As technology advances and evolves, the power wheelchair is no longer just a means of mobility, but a hub of technology capable of organizing multiple devices to improve function. Power wheelchair manufacturers are readily incorporating technology that allows clients with limited mobility to control their phones, tablets, computers, and environments via the wheelchair drive system.
Although forms of this technology have been available for years (Cook & Polgar, 2015), the setup and application of these features are rarely employed. This underutilization is often due to a lack of education, awareness, and/or comfort with the technology by clinicians and Assistive Technology Practitioners. It is important for practitioners to learn how manufacturers have made this technology user friendly, how to gain confidence in understanding what features are available, and the timing associated with how to introduce these features to clients.
This article will outline the assistive technologies integrated in the power wheelchair electronics and highlight the unique features of four wheelchair manufacturers: Invacare, Permobil, Quantum, and Sunrise Medical. Education will be provided on how the technologies interact with mobile devices, pair with computers, and how they can be used to control the environment. Basic knowledge of strategies for setting up and using wheelchair based assistive technologies will be reviewed. The goal is to improve the understanding of power wheelchair assistive technologies which will translate into better outcomes, increase client independence, enhance occupational performance, and improve overall satisfaction experienced by the individual.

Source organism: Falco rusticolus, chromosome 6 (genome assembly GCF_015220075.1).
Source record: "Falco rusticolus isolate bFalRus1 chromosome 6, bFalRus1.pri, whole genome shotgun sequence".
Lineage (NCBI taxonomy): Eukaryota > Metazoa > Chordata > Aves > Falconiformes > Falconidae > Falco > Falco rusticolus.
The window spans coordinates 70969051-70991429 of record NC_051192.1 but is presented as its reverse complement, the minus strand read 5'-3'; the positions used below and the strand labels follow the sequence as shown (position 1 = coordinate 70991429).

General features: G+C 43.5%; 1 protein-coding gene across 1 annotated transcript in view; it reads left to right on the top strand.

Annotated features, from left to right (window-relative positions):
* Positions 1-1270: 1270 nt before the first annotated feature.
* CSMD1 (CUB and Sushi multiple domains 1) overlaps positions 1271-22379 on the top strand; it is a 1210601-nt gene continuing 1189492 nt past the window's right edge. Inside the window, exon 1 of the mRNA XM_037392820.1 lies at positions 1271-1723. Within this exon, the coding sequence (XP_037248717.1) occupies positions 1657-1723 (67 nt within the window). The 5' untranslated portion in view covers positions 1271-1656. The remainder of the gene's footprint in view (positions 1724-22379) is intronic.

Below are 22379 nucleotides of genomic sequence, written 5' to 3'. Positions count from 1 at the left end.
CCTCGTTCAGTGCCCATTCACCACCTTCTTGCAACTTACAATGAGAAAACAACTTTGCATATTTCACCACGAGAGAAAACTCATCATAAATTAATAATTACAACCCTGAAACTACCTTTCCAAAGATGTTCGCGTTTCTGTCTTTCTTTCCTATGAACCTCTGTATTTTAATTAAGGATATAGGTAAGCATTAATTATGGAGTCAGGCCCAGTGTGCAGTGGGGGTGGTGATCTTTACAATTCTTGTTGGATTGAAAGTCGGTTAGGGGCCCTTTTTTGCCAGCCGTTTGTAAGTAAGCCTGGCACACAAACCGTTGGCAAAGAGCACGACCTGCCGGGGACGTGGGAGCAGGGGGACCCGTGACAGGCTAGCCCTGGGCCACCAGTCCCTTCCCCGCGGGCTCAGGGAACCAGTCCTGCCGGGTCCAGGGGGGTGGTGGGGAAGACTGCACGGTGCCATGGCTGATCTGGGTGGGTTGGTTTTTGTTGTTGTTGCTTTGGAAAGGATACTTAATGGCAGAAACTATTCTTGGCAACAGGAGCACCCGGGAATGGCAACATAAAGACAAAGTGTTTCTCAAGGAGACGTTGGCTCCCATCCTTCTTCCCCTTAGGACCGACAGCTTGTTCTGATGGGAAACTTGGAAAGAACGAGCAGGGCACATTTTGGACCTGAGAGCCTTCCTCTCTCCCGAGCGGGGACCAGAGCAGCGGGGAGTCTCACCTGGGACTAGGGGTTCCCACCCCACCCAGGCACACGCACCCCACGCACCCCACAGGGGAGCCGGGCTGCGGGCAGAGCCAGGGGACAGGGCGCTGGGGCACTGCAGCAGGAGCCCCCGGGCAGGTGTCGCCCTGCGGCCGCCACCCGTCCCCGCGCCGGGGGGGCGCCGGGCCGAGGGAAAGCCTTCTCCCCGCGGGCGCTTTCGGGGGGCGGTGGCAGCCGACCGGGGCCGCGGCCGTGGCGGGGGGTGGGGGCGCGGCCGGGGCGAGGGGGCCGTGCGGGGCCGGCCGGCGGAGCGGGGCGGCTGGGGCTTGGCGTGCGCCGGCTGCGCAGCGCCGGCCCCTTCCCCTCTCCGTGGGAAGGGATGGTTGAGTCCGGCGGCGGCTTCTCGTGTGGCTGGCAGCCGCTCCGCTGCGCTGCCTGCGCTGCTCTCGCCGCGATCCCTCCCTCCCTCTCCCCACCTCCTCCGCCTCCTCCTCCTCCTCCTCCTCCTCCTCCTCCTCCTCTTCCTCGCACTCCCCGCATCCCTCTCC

The participant will be able to define three assistive technology features available on power wheelchairs.
The participant will be able to identify three types of switches and their appropriate use.
The participant will be able to identify at least one assistive technology feature that is unique to each manufacturer’s power wheelchairs.
Jill Baldessari has 35 years of experience in Occupational Therapy. She has directed the Assistive Technology Lab at Craig Hospital for the past 15 years and achieved her Assistive Technology Professional (ATP) credentials in 2008. Jill has extensive experience with the spinal cord population, connecting and reconnecting patients to Assistive Technology. She has a special interest in the areas of assistive technology solutions in the workplace and assistive technologies with power wheelchairs. She has presented on these topics at multiple conferences, both nationally and internationally.
Leah Barid is an Occupational Therapist and Assistive Technology Specialist at the Shepherd Center in Atlanta, Georgia. Throughout her OT career, she has focused primarily on treating clients with spinal cord injuries and other neurological conditions. Leah has over 17 years of experience working across the entire rehabilitation continuum. Since specializing in Assistive Technology, Leah has taken particular interest in integrated wheelchair technologies. She has presented on this topic at various national and international conferences.